He’s lost his mind

Published 7:55 pm Friday, October 29, 2010

Either he’s lost his mind or he hasn’t found it yet.

How can she be so smart—straight A’s, accomplished, talented, successful, popular—and still make some of these choices?

He can find the time and ability to do what he wants to do, but he seems clueless and incapable with simple tasks that a 10-year-old can do. Sometimes when raising teens we, as parents, struggle to understand some of the choices our children make.

Email newsletter signup

Maybe we’re not supposed to understand it. We’re trying to find rational reasons for the very irrational things they do. And, for some reason, it seems to get worse the older they get, not better, as they work their way through the teen years.

Some parents have no clue what I’m talking about. You’ve been successful at raising emotionally healthy, responsible young men and women who can be trusted with the most important tasks. But, most parents can relate. You’ve got a teen or a preteen that, for whatever reason, just does not seem to consistently make the right decisions.

Studies show that the brain continues to develop well into the 20s. The part of the brain that is still developing is the frontal lobe, the part of the brain used for rational thinking. This means that as our kids get older we expect them to make more rational and responsible choices, but the part of the brain to help them do that may not be operating at the level we expect.

This does not mean that we let our kids off the hook and not hold them accountable for their actions or for not making good choices. It does mean we have to have consistent, clear consequences for those poor choices.

We want our children to develop strong cause-and-effect thinking. For example, “When I don’t come home on time my parents will be mad and I will lose some privileges.” Later on we want them to understand that when they don’t pay their electric bill the power company really will cut off their power. Currently, from their perspectives, they attribute this kind of thinking to mom and dad over-reacting, being unfair or not trusting them.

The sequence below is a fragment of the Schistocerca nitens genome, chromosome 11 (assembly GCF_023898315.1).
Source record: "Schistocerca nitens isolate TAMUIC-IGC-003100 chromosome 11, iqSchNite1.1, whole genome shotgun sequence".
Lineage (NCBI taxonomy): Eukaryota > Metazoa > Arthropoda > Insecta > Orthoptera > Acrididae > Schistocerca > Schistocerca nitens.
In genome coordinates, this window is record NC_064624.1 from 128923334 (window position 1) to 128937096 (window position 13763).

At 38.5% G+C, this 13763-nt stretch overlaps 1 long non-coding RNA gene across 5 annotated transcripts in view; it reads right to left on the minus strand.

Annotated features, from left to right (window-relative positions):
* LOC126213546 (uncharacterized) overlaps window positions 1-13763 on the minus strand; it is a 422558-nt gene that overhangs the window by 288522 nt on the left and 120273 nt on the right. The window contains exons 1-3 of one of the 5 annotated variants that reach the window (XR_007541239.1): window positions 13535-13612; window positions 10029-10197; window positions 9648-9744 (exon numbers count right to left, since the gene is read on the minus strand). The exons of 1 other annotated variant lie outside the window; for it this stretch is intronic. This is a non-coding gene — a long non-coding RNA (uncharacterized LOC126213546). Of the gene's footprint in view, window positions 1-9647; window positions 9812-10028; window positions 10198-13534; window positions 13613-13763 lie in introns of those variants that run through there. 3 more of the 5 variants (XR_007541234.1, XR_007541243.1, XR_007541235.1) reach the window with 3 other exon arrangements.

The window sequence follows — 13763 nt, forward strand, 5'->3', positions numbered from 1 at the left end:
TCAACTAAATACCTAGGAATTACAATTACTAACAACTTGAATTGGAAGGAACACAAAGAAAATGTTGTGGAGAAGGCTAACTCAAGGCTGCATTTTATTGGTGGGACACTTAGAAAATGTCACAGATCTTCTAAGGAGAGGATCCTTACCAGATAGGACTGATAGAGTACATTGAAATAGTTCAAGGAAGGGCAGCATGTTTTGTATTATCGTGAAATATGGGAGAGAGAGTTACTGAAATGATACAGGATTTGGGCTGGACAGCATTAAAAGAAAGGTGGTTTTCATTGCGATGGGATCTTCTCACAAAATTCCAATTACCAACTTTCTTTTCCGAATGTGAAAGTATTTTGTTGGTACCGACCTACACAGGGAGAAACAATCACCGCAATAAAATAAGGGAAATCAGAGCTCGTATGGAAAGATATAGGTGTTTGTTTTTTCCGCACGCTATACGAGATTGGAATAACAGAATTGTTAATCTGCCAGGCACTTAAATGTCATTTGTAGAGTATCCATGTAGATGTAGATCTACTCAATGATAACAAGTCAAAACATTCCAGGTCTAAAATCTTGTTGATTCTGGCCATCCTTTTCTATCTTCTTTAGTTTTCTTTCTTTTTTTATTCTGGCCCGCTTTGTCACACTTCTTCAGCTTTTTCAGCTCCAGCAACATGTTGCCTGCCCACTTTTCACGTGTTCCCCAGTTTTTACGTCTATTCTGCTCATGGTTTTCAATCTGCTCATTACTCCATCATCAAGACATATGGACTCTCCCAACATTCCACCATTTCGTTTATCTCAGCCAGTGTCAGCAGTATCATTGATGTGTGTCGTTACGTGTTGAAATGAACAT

Most teens and preteens do a lot of emotional reasoning. If it feels good do it. If it feels right it must be. If I feel like doing this, who are you to tell me I can’t. The frontal lobe isn’t fully developed but the amygdala has already kicked in. This is the part of the brain that handles emotional responses like fight or flight, eating, sex and feelings. Does that sound like a teenage brain?

Consistent, clear consequences may not be well received but will help to reinforce, “When I do this, then that will happen.”

This works in positive and negative ways.

“When I study for a test then I make good grades,” or “When I don’t put gas in the car then I can’t use the car for a week.” As parents, if we don’t follow through with consistent, clear consequences we may be teaching our kids to play the odds: “Most of the time when I do this I don’t get caught, so I will not get caught this time.”

Some of the other qualities we want our children to develop like personal responsibility, delaying immediate gratification, and genuinely giving to others are not always emotional decisions. We want our kids to give to others not just because they feel like it, but because it is the right thing to do. Taking personal responsibility for actions is a rational choice to live a balanced, mature life, not just a momentary feeling.

Being able to pay the rent instead of buying that new iPod can be a hard decision while they are still locked into emotional reasoning: It will make them feel good. It’s on sale right now, what a great deal. They’ve got to have it. Everyone else will think they’re cool.

We know that teens and preteens are very capable of learning and they are able to grasp concepts. They demonstrate a great deal of learning skills and ability in school. What we are talking about here is not whether our kids have a brain, it’s a question of what part of their brain are they using. Part of parenting is providing external structure and motivation to help them make right choices while they are still developing their internal structure and motivation.

If you are struggling with understanding your teen or preteen and looking for helpful parenting skills, contact a trained mental health professional.